Anorexia Relapse: Study Shows Brain Changes A Factor

Persistent brain abnormalities in women with anorexia, even in those recovered (maintaining a healthy weight for a period of a year) may play a vital role in the high relapse rate for this disorder. According to a study at the University of Pittsburg and published in the American Journal of Psychiatry, anorexics show a decreased ability to differentiate between winning and losing, not fully experiencing immediate pleasure and so possibly not appreciating the positive feelings associated with food.

The study consisted of 13 women who had recovered from anorexia, had maintained healthy weight, and had regular menstrual cycles for at least a year, and 13 healthy women. Comparing fMRI
(Functional Magnetic Resonance Imaging) results of non Anorexics with recovered Anorexics during a guessing game showed reduced function in the anterior ventral striatum and excessive firing of circuits in the caudate.
“The high activity in the caudate probably reflects a heightened attempt to control the test situation. Unlike the normal controls, the anorexic women still thought they could find a way to control the outcome of the psychological challenge, even though this was impossible," said Dr. Angela Wagner.
The game: Guess if a number higher or lower than 5 was represnted by a flashing question mark on a computer screen. Correct answer; win $2. Incorrect answer; forfeit $1

Formerly anorexic women showed much more activity in the caudate regions during the game then the control group, leading Dr. Wagner to suspect that those with a history of anorexia nervosa focused excessively on the consequences of their choices, noting that anorexics are overly anxious and obsess about doing things the right way.

"The investigators believe that the results of this study indicate that healthy women respond to wins and losses by “living in the moment” and moving on to the next task. However, the women with a history of anorexia were unable to do this."

“Our study shows a biological background to the disease of anorexia nervosa,” commented Dr. Wagner. “It is not just a result of environmental influences. In the past, our approach as clinicians was to focus on behavior and on getting patients to eat. The functional studies suggest that perhaps we should also focus on mindset, on finding ways to train these patients to accept change and to experience pleasure. A logical next step also would be to study neurotransmitters, especially dopamine, and try to understand the differences we identified in brain circuits. This might, in turn, point the way to a new approach to pharmacologic therapy for anorexia nervosa.”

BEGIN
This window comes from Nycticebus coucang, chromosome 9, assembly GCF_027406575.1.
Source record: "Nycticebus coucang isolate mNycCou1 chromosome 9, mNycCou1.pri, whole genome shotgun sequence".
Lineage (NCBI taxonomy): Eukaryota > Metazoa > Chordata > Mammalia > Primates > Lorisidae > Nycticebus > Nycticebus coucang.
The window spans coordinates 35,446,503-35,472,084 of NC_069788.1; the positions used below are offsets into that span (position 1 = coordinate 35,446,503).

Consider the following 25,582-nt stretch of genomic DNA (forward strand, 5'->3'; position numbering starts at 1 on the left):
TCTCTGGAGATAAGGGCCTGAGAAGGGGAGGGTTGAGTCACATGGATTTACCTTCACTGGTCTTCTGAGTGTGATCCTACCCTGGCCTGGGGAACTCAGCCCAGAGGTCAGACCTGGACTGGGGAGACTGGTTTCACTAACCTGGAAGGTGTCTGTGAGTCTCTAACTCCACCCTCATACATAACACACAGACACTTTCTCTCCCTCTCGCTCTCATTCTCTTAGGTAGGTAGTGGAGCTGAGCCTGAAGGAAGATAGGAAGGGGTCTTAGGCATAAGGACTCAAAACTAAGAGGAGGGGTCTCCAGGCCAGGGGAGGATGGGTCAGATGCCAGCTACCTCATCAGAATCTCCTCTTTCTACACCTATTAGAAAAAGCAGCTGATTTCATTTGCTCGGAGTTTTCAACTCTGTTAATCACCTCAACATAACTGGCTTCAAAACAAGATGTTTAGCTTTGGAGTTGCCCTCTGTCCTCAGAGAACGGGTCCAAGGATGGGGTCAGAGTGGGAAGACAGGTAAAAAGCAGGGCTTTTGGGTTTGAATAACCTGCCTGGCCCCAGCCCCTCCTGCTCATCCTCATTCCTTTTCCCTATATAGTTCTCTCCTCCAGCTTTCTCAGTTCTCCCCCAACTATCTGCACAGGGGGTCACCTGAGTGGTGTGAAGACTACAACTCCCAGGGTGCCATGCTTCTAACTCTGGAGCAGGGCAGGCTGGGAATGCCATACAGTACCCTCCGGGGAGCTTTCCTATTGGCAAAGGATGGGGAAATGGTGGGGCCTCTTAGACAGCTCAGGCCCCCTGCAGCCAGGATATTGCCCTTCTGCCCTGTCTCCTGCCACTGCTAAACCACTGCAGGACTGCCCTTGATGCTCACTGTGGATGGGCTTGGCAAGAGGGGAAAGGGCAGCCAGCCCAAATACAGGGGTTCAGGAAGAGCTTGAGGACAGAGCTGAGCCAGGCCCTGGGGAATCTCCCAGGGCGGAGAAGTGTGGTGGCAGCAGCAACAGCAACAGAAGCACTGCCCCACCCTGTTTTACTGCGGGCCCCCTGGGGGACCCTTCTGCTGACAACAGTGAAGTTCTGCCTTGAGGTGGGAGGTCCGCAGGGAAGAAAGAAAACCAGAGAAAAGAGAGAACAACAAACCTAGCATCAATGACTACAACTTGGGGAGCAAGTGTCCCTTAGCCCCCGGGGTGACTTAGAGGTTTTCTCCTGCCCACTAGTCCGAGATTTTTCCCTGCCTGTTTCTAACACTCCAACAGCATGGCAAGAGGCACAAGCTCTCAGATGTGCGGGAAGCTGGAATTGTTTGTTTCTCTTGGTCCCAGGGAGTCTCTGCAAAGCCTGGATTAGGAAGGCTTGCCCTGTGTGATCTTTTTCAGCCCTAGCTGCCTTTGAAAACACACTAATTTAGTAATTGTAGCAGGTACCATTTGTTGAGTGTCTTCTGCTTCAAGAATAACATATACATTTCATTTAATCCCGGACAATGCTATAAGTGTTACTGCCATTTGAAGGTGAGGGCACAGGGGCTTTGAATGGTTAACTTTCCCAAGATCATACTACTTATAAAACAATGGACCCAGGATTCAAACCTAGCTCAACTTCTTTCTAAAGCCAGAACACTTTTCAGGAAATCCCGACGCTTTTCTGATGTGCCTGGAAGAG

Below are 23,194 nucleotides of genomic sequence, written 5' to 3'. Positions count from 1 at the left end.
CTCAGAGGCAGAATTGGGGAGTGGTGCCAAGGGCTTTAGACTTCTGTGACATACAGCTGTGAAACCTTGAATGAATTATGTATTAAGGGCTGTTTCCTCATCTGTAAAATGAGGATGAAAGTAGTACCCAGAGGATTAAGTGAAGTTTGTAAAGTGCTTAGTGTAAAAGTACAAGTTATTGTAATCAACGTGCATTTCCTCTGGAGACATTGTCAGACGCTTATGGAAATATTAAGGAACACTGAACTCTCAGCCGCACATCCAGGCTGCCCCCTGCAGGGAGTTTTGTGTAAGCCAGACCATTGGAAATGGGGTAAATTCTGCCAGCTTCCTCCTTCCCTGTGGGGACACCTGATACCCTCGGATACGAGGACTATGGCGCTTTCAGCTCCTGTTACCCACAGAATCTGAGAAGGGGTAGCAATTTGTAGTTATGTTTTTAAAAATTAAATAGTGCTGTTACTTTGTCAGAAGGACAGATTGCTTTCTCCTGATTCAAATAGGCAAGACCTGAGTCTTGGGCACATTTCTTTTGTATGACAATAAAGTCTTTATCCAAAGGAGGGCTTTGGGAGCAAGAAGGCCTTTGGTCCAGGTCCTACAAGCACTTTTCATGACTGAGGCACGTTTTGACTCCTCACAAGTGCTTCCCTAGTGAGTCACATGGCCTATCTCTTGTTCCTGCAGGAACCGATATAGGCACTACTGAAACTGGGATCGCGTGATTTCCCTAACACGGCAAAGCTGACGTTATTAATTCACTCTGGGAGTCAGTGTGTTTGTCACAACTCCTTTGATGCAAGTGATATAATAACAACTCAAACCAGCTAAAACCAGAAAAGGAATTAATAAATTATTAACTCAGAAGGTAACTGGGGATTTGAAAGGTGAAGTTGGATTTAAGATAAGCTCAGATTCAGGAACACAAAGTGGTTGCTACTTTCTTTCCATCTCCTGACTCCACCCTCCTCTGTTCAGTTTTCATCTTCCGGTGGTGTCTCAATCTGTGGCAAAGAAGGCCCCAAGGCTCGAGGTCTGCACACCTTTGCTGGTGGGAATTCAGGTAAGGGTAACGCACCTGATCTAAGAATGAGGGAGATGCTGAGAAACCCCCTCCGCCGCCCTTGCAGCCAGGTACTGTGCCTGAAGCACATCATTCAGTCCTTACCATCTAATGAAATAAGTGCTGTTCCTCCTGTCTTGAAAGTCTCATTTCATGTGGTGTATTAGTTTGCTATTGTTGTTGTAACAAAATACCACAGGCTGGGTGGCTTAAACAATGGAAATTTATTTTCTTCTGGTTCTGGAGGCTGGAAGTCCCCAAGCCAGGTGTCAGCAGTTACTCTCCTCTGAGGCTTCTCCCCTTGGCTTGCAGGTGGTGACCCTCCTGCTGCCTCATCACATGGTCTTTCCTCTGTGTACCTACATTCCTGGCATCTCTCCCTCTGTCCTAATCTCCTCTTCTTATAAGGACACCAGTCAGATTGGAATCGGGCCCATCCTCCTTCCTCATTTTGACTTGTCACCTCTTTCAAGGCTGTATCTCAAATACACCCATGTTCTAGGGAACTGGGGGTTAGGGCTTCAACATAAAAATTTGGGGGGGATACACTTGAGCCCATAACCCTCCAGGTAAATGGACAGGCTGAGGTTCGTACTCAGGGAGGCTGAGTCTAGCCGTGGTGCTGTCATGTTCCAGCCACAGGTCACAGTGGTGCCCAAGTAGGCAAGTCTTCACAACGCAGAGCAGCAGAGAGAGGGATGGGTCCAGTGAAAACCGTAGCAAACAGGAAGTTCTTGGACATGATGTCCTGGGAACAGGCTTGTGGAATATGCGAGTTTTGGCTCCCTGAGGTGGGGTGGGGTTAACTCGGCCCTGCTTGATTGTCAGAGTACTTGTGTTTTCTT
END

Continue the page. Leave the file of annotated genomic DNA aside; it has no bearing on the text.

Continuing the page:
One question is whether these brain changes predate and predispose patients to anorexia nervosa or whether the changes are a “scar” in the brain resulting from past malnutrition and weight loss. The researchers are now using fMRI to study brain function in similar challenge situations in women with current anorexia nervosa.
According to another fMRI study at the University of Pittsburg, anorexics' sense of taste differes from non-anorexics. Responses to sucrose (pleasant taste) and water (neutral taste) were measured. Imaging showed the response to both sucrose and water were significantly reduced in the insula and other related brain regions when compared the non-anorexic control group, making it possible that those with anorexia may have difficulty recognizing taste or experiencing the pleasure associated with it. This same region of the brain contributes to the regulation of emotions which may explain why some anorexics don't respond to hunger and avoid what is normally considered pleasurable foods.
"We know that the insula and the connected regions are thought to play an important role in interoceptive information, which determines how the individual senses the physiological condition of the entire body," said Kaye. "Interoception has long been thought to be critical for self-awareness because it provides the link between thinking and mood, and the current body state."

This lack of interoceptive awareness may contribute to other symptoms of anorexia nervosa such as distorted body image, lack of recognition of the symptoms of malnutrition and diminished motivation to change, according to Kaye.

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Callie said...

This is interesting. I am trying to find out more about the long term affects of severe anorexia over an extended period of time. I recently read on the Remuda Ranch site that severe malnutrition can lead to shrinkage of the brain and sometimes lower the person's IQ. I have been recovered for 4 years now, but suffered from anorexia for 20 years. Once I began gaining weight and getting better, I also began losing my short term memory, which is so bad at this point that I can be driving down the road and forget where I am or where I am going. I would be interested in participating in a study if there was one. I'm also curious about my current bone density status. I thought maybe I could have osteoperenia or osteoperosis, but one doctor said it probably went away after I recovered. However, I broke my foot recently (stress fracture) by pulling the trash can to the road. I didn't even know how it happened until I really thought into it for a while. Anyway, thanks for this info.

MrsMenopausal said...

Hi, Callie. I don't know of any current studies that are being done but I will look into it. If I find any I will let you know in the comments here. Congratulations on your recovery. 20 Years!! :) If you are concerned about bone density ask to have the test done. "Probably went away," is a guess, not a given. Good luck!